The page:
Posted in Books I have read

The Talented Mr Ripley – Patricia Highsmith


Crime Fiction 4*'s
Crime Fiction


Coincidently this book was published in 1955, the same year as my recent read Hickory Dickory Dock by Agatha Christie but there the comparisons end as this is far more of a portrait of the man than a classic whodunit. Tom Ripley’ talents are:

I can do a number of things – valeting, baby-sitting, accounting – I’ve got an unfortunate talent for figures. No matter how drunk I get, I can always tell when a waiter’s cheating me on a bill. I can forge a signature, fly a helicopter, handle dice, impersonate practically anybody, cook – and do a one-man show in a nightclub in case the regular entertainer’s sick. Shall I go on?

Tom Ripley is unable to hold down a job, uses his friends for favours and yet, simultaneously, appears to resent everything about them especially if they have more than him. Tom Ripley puts his personal happiness above everything else, but doesn’t want to work to reap the rewards.

He remembered that right after that, he had stolen a loaf of bread from a delicatessen counter and had taken it home and devoured it, feeling that the world owed a loaf of bread to him, and more.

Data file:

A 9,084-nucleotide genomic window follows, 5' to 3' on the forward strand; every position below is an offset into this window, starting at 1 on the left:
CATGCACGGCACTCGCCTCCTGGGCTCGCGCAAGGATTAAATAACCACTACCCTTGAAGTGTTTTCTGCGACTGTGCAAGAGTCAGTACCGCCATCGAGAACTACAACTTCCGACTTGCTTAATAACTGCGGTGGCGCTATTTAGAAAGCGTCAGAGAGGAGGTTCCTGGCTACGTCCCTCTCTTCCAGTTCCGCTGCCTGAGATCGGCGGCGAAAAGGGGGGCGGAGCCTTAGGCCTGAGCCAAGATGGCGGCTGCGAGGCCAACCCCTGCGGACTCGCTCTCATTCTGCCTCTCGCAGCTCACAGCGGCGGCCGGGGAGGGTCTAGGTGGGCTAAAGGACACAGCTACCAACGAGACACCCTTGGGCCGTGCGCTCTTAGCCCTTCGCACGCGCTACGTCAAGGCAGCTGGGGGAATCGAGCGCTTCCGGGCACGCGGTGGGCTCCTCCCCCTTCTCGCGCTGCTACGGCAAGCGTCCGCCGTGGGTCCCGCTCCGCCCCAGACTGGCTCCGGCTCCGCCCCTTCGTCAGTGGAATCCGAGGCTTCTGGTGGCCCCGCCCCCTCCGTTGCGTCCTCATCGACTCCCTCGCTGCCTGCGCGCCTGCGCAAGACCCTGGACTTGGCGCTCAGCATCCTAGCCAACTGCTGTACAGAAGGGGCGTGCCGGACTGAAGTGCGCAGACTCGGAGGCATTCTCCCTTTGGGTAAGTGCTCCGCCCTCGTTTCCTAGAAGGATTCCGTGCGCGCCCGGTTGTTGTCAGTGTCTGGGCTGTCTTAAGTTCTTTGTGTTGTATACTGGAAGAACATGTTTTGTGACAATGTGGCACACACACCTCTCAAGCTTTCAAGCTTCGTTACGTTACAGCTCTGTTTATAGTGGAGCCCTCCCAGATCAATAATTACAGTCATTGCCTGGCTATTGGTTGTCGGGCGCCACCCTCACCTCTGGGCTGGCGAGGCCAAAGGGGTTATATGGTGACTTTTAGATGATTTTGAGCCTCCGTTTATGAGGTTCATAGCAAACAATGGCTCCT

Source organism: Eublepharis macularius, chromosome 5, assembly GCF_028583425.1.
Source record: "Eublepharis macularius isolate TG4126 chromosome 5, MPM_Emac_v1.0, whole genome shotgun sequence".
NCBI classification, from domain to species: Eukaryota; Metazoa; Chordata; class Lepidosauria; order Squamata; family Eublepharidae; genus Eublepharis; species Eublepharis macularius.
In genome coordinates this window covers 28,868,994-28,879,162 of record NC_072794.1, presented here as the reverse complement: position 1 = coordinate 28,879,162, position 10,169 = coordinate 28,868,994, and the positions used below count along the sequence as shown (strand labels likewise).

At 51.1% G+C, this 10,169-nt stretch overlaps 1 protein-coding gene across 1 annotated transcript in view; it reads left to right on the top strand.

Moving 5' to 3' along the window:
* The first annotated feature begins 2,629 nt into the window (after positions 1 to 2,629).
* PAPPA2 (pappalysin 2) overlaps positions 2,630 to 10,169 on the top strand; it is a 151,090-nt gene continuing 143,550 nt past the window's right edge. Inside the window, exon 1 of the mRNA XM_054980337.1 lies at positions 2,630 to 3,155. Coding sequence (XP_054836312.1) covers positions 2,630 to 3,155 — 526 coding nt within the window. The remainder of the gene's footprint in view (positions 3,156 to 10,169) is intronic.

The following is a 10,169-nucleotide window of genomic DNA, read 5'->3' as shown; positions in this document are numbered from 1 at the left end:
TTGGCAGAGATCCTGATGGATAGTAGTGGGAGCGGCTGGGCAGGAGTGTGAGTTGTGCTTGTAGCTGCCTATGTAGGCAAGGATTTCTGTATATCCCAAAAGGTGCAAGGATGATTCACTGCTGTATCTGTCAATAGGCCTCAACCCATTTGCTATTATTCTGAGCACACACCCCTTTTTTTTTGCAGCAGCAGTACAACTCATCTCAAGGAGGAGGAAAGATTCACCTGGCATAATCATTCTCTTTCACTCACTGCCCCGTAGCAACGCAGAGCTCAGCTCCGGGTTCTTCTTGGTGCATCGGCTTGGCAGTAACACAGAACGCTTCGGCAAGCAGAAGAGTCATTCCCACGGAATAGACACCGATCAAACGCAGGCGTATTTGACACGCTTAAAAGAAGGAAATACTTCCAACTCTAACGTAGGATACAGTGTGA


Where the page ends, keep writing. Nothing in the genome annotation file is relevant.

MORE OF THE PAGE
One day an opportunity to travel, all expenses included, presents itself and Tom packs up his belongings and sets sail for Italy where he is on the trail of an acquaintance Dickie Greenleaf, at the behest of the latter’s father. At first he works hard to fit into Dickie Greenleaf’s life, accepting his friend Marge and making himself useful until the he is invited to move into Dickie’s house. The two men periodically leave the small Italian village to sight-see, all at Dickie’s expense. It isn’t long before his attentions begin to disturb Dickie. Tom, realising that he is being ousted embarks on an abhorrent plan to keep his high-end lifestyle.

Tom Ripley is a man who hates women, has an aptitude for mimicry and self-delusion made all the more scary because it doesn’t appear to be conscious. The narration of the book by this awful character is chilling as his narcissism shines through as he justifies his actions almost without realising he need to. This is a man who lies, cheats and reinvents himself to attain an ever changing goal, when one plan looks like it will fail, he simply switches to another.

The time-period is faithfully reproduced, the details such as depositing parcels and cashing money just wouldn’t be possible now without identification but in those more trusting times Tom Ripley is able to cover his crimes with ease.

A fascinating portrait of an anti-hero which is chilling in the extreme for its portrayal of a disturbed mind. Even more remarkable for the time it was published with the undercurrent of homosexuality, which the reader deduces although our narrator seems entirely unaware of, but perhaps he is simply unwilling to acknowledge the fact and what Tom Ripley doesn’t wish to acknowledge, simply doesn’t feature.


A book lover who clearly has issues as obsessed with crime despite leading a respectable life

29 thoughts on “The Talented Mr Ripley – Patricia Highsmith